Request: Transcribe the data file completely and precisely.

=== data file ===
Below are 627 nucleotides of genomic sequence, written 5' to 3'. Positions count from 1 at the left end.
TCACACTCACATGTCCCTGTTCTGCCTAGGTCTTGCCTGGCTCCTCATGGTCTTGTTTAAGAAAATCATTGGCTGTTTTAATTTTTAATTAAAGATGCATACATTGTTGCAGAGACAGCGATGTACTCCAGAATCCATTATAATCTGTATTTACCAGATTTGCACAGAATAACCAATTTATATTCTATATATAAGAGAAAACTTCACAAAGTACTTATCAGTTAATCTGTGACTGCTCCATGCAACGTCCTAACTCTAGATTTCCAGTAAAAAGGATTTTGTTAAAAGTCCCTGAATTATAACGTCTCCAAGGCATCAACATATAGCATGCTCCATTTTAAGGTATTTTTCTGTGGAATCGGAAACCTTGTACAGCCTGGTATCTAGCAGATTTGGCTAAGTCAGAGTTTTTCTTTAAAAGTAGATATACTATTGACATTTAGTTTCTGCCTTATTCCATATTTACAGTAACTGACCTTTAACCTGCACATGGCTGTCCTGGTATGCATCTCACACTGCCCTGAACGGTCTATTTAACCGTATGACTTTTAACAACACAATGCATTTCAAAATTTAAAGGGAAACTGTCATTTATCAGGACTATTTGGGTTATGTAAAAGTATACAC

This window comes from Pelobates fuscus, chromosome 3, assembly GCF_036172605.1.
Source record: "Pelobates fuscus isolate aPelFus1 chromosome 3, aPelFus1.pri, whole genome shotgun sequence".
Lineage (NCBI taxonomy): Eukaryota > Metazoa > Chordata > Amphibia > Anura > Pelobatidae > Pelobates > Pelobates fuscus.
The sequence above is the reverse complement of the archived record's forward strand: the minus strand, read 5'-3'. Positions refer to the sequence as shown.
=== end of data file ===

Below are 627 nucleotides of genomic sequence, written 5' to 3'. Positions count from 1 at the left end.
TCACACTCACATGTCCCTGTTCTGCCTAGGTCTTGCCTGGCTCCTCATGGTCTTGTTTAAGAAAATCATTGGCTGTTTTAATTTTTAATTAAAGATGCATACATTGTTGCAGAGACAGCGATGTACTCCAGAATCCATTATAATCTGTATTTACCAGATTTGCACAGAATAACCAATTTATATTCTATATATAAGAGAAAACTTCACAAAGTACTTATCAGTTAATCTGTGACTGCTCCATGCAACGTCCTAACTCTAGATTTCCAGTAAAAAGGATTTTGTTAAAAGTCCCTGAATTATAACGTCTCCAAGGCATCAACATATAGCATGCTCCATTTTAAGGTATTTTTCTGTGGAATCGGAAACCTTGTACAGCCTGGTATCTAGCAGATTTGGCTAAGTCAGAGTTTTTCTTTAAAAGTAGATATACTATTGACATTTAGTTTCTGCCTTATTCCATATTTACAGTAACTGACCTTTAACCTGCACATGGCTGTCCTGGTATGCATCTCACACTGCCCTGAACGGTCTATTTAACCGTATGACTTTTAACAACACAATGCATTTCAAAATTTAAAGGGAAACTGTCATTTATCAGGACTATTTGGGTTATGTAAAAGTATACAC

This window comes from Pelobates fuscus, chromosome 3, assembly GCF_036172605.1.
Source record: "Pelobates fuscus isolate aPelFus1 chromosome 3, aPelFus1.pri, whole genome shotgun sequence".
Lineage (NCBI taxonomy): Eukaryota > Metazoa > Chordata > Amphibia > Anura > Pelobatidae > Pelobates > Pelobates fuscus.
The sequence above is the reverse complement of the archived record's forward strand: the minus strand, read 5'-3'. Positions refer to the sequence as shown.